Transfer duty: Valuation considerations

De Wet De VilliersLatest, Tax Tuesday

House (toy) and keysThe principles of transfer duty may seem straightforward, but there are some complex nuances. Let’s dig in.

What is it exactly?

Section 2(1) of the Transfer Duty Act[1] imposes transfer duty on the value of certain immovable property acquired by another person. In other words, when you buy a property, SARS may charge you transfer duty. Transfer duty does not apply to properties with a market value of less than R1 100 000.

This table shows the amount of transfer duty charged for property purchased in the 2024 tax year (1 March 2023 to 28 Feb 2024). You can find this table on the SARS website.

Value of the Property (R) Rate
0 – 1 100 000 0%
1 100 001 – 1 512 500 3% of the value above R1 100 000
1 512 501 – 2 117 500 R12 375 + 6% of the value above R1 512 500
2 117 501 – 2 722 500 R48 675 + 8% of the value above R2 117 500
2 722 501 – 12 100 000 R97 075 + 11% of the value above R2 722 500
12 100 001 and above R1 128 600 + 13% of the value exceeding R12 100 000

Can I avoid paying transfer duty?

The short answer is no.

At one point in the distant past, a common practice to avoid transfer duty was to form a company with your property as the asset, and sell the company rather than the property itself. In this way you could sell your property at a higher price, with the reasoning that the buyer wouldn’t have the additional cost of transfer duty. This is no longer the case.

The Act contains an anti-avoidance mechanism which ensures that transfer duty is also payable on the transfer of shares where the property is housed in a “residential property company”, as opposed to directly in a natural person’s hands.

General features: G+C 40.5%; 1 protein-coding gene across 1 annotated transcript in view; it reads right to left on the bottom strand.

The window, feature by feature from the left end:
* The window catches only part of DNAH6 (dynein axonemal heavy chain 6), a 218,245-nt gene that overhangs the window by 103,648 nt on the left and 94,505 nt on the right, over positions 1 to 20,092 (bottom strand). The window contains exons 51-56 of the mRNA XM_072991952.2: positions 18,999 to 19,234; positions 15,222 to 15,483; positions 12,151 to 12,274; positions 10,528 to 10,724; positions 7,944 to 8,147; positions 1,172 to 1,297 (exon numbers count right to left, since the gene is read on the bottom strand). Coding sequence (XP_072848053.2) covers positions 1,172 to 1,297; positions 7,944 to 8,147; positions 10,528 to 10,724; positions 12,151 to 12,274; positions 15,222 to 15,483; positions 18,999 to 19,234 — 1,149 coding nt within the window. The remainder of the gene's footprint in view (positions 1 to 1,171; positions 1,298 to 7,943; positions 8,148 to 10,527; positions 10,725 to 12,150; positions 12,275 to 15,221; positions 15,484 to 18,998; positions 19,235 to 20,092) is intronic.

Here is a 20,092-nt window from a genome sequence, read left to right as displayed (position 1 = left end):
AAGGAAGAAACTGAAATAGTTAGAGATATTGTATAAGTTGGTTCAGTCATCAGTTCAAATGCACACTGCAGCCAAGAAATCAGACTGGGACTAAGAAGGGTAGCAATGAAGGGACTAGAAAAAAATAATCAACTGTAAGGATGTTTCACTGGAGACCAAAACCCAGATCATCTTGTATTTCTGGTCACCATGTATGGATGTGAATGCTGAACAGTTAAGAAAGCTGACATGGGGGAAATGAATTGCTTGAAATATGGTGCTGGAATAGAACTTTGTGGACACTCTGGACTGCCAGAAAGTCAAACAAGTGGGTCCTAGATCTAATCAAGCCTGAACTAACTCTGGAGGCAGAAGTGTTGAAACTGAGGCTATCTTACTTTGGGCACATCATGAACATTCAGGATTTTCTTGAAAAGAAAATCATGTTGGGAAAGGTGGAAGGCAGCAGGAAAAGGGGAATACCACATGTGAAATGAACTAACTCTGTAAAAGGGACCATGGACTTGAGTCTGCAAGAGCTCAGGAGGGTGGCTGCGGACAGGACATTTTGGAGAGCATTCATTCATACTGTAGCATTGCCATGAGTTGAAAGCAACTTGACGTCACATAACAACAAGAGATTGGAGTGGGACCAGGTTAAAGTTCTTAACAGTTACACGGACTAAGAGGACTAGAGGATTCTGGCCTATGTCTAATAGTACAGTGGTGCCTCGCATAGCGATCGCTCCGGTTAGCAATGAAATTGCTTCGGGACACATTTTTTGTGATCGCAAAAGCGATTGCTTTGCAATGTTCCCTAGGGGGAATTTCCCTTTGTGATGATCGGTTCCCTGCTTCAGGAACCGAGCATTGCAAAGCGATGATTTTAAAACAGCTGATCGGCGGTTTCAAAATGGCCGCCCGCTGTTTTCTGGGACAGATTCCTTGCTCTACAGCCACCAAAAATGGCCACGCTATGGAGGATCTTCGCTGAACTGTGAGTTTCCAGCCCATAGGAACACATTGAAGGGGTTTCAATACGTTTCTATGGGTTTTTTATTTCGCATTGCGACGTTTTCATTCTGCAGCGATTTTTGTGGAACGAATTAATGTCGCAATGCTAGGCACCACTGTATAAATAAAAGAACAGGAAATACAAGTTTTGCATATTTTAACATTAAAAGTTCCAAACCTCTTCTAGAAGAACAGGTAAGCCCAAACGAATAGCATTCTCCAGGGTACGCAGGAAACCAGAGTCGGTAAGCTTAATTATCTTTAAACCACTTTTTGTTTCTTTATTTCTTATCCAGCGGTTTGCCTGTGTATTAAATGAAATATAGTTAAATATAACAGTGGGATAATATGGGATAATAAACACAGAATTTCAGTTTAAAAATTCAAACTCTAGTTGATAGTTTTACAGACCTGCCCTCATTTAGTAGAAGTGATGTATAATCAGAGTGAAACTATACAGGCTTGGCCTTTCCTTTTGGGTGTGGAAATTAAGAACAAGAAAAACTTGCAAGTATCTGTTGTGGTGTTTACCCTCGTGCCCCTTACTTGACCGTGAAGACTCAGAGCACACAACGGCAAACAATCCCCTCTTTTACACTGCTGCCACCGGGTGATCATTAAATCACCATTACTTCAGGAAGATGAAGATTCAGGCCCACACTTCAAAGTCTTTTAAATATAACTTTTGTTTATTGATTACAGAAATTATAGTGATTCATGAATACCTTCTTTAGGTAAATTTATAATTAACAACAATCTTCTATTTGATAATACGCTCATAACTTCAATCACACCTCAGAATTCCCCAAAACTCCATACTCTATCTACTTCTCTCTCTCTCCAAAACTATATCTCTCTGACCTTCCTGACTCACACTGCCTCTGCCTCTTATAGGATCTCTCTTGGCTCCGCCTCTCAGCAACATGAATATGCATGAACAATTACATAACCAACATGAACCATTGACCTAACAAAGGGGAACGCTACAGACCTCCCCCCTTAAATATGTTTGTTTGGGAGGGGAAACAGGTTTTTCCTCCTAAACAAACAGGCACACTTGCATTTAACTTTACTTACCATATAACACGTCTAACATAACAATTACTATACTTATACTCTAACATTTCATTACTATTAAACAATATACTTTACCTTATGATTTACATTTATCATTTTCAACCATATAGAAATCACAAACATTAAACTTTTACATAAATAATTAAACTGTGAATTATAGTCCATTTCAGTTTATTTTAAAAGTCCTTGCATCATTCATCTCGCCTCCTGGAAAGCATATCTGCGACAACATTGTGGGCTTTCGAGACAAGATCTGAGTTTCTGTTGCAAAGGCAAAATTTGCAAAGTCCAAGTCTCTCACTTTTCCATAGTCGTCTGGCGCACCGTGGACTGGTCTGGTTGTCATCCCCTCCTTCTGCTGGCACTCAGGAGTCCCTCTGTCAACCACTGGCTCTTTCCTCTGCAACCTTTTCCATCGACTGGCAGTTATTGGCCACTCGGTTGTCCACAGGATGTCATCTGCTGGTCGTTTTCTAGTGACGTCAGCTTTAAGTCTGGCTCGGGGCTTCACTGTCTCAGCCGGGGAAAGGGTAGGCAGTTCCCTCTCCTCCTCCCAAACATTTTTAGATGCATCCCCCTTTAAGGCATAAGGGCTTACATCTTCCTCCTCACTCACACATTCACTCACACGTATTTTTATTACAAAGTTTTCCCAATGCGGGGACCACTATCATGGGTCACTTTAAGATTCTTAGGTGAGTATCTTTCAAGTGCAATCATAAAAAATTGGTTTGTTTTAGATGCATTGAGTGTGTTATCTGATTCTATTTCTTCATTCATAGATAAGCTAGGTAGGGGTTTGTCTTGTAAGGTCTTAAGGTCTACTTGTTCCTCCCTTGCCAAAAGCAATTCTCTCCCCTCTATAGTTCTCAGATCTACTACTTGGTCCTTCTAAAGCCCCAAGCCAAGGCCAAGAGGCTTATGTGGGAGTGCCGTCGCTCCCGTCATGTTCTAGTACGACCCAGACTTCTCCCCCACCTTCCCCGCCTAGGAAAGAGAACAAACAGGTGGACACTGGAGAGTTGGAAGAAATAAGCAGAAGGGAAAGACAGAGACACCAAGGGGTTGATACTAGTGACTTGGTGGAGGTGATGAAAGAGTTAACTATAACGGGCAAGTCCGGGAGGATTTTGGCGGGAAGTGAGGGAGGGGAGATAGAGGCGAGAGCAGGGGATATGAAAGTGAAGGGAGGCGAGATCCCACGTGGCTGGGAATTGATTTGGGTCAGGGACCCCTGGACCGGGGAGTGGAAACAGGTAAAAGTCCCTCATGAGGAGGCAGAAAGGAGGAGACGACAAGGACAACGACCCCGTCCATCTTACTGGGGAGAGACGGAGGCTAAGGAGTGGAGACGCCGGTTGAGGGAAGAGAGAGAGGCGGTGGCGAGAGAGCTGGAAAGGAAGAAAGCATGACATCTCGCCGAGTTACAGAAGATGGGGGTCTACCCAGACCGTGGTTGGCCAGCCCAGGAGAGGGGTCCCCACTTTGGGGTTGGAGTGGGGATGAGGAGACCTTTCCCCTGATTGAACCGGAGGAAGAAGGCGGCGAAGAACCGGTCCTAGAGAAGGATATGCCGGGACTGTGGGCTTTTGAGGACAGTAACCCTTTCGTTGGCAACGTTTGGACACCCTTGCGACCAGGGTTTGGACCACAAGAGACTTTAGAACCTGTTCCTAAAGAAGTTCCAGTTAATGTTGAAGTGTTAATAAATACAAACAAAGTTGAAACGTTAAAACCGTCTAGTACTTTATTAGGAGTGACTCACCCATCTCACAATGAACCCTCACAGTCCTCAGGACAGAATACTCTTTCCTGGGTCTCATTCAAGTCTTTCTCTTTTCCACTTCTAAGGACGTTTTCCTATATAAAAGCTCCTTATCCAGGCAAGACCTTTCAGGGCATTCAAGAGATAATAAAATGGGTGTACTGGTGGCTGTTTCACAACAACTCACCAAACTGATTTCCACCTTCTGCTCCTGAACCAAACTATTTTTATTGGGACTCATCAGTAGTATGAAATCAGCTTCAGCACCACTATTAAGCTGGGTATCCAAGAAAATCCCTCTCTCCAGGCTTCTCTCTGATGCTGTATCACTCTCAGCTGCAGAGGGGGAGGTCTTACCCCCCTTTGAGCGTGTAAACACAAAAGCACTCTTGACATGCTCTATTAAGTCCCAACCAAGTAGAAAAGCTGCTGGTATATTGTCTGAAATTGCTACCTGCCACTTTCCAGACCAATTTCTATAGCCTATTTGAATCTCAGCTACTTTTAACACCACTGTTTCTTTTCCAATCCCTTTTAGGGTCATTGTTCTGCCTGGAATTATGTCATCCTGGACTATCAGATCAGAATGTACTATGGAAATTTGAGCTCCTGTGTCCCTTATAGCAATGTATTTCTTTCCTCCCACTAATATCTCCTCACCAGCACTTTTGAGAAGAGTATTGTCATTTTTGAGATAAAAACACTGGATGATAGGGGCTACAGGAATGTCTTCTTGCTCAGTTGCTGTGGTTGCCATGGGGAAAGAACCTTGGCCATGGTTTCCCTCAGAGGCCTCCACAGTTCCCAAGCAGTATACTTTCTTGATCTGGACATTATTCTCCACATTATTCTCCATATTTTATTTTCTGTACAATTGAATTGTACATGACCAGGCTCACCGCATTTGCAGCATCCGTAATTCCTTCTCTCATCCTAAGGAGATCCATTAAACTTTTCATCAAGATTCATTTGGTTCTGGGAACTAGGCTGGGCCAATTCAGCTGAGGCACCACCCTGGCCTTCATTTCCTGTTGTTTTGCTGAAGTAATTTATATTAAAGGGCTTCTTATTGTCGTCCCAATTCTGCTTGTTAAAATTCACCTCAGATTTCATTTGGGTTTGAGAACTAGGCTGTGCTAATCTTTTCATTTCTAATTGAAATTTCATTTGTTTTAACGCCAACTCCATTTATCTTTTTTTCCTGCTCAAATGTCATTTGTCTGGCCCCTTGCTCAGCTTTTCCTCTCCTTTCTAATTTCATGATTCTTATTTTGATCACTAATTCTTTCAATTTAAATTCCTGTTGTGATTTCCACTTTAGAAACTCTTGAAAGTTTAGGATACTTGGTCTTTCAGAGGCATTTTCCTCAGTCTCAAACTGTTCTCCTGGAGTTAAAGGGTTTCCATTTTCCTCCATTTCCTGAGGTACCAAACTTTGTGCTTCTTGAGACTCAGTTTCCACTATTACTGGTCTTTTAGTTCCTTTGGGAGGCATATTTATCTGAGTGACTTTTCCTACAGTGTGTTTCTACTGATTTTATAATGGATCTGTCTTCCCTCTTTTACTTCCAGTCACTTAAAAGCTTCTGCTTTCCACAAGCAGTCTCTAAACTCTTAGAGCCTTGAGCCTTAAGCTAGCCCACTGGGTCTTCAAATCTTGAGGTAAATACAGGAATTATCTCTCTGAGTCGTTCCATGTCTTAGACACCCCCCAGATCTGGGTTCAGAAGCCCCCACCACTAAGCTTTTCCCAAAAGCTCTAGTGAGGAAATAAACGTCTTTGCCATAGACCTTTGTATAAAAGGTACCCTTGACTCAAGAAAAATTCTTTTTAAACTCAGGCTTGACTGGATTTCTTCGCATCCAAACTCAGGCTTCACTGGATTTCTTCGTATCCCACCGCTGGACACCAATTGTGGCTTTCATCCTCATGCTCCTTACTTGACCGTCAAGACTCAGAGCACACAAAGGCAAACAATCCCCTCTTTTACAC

However, there’s still a common belief that holding your property in a company reduces the amount of transfer duty charged. The common reasoning is that the value of shares in a company could be much lower than the value of the underlying property. For example, this will be the case where the company also has debts, loans or other mortgages.

Let’s use an oversimplified example to explain this better:

  • The value of a company’s property is R100
  • The company has liabilities to the value of R60
  • Resulting in the shares having a market value of R40

If the property was held by a natural person directly, as opposed to a company, transfer duty would only be payable on the R100 value.

But on what value will transfer duty be payable when company shares are transferred? The market value of the property (in our example the R100), or the market value of the shares (i.e. the R40)?

Section 5 of the Transfer Duty Act prescribes that transfer duty is payable on the following value:

  • Where consideration is payable by the person who has acquired the property (i.e. the seller wants something of value in return), the value is the amount of that consideration; and
  • Where no consideration is payable (your sugar daddy/mommy gives you the property), transfer duty is payable on the declared value of the property.

Fair value

Furthermore, the same section specifies that where the SARS Commissioner believes that the amount paid (or the declared value), is less than the fair value of the property, duty is payable on that fair value. Therefore, the fair value of the shares has to be established to ensure that the correct amount of duty is paid.

The definition of “fair value” in section 1 of the Transfer Duty Act notes that the fair market value of a share should be determined “without taking into account… any liability in respect of any loan…”.

And herein lies our answer: The fair value of the shares ignores the value of any debts in the company.

This ensures that transfer duty is paid on the value of the property itself, without artificially lowering the value of shares in a company through debt. So whether the property is held by a natural person or through a residential property company, both are given equal treatment in the valuation of their property.

[1] No. 40 of 1949 (“the Transfer Duty Act”). [Ed. If you’re interested in more of the but ifs, this article is worth reading]
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